Then came last weekend. I stepped onto the back porch to take some garbage to the compost pile and I noticed them. There were hundreds of wasps gathered in an inside underside corner of the back porch, near the roof. They weren’t being especially lively, but with wasps it just takes one: when they sting they give off a pheromone that invites everyone else to the party.
I was concerned.
I’d also never seen anything like it.
Putting a longish lens on the camera, I made a couple of pictures and thus was able to appraise the situation from a distance. The pictures made it seem even weirder, because it looked as if there were two species involved: a few normal paper wasps plus a lot of wasps with whitish faces, resembling (but the wrong size and shape) bald-faced hornets. (They also facially resembled tiny imperial storm troopers.) What was I to make of this? More important, what was I to do about it?
One thing that came to mind was the mowing that had been done nearby in the last couple of weeks. County mowers don’t just cut the grass and weeds; they lift up and reach into the trees. I wondered at first if perhaps this ambitious work had disrupted a big nest (maybe even a hornet nest – I lay no claim to expertise in vespid taxonomy), and now they were looking for both a place to stay and revenge.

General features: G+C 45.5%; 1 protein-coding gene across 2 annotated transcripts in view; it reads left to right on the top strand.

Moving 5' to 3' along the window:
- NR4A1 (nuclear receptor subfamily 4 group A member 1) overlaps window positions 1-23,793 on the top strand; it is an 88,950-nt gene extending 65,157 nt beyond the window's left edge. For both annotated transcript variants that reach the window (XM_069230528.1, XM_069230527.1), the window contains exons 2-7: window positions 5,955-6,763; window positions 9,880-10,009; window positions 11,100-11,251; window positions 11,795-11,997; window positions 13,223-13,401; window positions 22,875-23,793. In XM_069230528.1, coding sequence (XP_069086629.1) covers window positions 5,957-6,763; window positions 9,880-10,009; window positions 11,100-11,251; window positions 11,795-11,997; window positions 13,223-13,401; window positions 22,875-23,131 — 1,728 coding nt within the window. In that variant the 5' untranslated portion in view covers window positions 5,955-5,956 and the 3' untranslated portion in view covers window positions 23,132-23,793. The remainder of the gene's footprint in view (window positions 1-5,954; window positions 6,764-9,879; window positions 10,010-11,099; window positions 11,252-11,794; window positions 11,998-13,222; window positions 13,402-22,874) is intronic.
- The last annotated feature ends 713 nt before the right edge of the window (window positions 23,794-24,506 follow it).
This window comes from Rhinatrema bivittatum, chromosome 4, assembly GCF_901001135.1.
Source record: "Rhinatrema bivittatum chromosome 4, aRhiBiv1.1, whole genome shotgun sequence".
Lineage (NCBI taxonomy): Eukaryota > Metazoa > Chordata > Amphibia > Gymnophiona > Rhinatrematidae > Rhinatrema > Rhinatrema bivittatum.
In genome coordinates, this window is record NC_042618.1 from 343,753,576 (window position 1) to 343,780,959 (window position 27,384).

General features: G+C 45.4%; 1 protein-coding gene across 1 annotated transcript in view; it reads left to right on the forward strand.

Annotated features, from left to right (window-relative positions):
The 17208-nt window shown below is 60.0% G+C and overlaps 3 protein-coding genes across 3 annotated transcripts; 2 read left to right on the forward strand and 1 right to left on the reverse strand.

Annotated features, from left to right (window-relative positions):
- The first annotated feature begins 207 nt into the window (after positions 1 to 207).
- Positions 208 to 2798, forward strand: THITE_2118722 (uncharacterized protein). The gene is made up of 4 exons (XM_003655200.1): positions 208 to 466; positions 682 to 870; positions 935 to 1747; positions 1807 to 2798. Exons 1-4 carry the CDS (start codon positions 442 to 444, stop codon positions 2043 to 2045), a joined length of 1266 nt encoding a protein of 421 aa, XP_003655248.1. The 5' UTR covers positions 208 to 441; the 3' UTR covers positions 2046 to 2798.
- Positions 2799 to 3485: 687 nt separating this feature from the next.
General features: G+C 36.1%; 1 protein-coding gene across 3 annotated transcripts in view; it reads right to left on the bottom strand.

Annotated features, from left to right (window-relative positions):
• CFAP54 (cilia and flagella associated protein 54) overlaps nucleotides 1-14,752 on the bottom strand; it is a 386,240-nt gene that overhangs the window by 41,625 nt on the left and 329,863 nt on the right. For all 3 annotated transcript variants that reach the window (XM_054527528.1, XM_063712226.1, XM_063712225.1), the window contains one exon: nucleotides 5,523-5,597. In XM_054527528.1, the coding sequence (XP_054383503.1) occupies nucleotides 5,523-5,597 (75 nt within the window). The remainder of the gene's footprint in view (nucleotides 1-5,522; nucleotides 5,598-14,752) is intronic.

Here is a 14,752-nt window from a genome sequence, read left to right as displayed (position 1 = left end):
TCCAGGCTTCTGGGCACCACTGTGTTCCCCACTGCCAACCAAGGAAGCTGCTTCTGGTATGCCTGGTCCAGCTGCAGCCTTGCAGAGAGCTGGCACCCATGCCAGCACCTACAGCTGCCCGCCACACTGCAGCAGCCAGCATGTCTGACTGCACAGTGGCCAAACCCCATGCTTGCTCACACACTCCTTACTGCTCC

With some research I learned that my back porch may have become the arthropod equivalent of Court Street on Friday night minus the beer. The white-faced wasps were male and they were looking for sex. Female northern paper wasps don’t have the bright facial markings, thus what I mistook for a different species.
Nature treats male wasps the way television commercials treat male humans: kind of idiotic and lost while the females of the species do all the thinking and all the important work.
They do not even have stingers (or so it is said; if you want to do the experiment, let me know how it worked out). They’re useless except for their one biological imperative.
In the case of some species, the males get together and hang out, emitting the wasp equivalent of catcalls and adopting suggestive poses. The females shop among them. They have their own way of discouraging the ones who, I don’t know, didn’t make the football team. “Females on tiptoe with splayed wings are saying ‘Back off!’” says "Bees and Wasps of Ohio,"a fascinating publication of the Ohio Division of Wildlife. It works well enough that the species continues.
In the meantime, I equipped myself with a range of de-waspifying products. (Yeah, I know that wasps have as much right to be here as we do. So does the ebola virus. I know that wasps are beneficial. I don’t care. They can go be beneficial someplace other than my back porch.)
But apparently all that will be unnecessary. After mating, the females will go off and find a good place to winter (though this year they seem to be planning well ahead).
The males, after they’ve done their procreative duty, drop dead.
Editor's note: Dennis E. Powell’s column appears every Thursday in The Athens NEWS. You can reach him at firstname.lastname@example.org.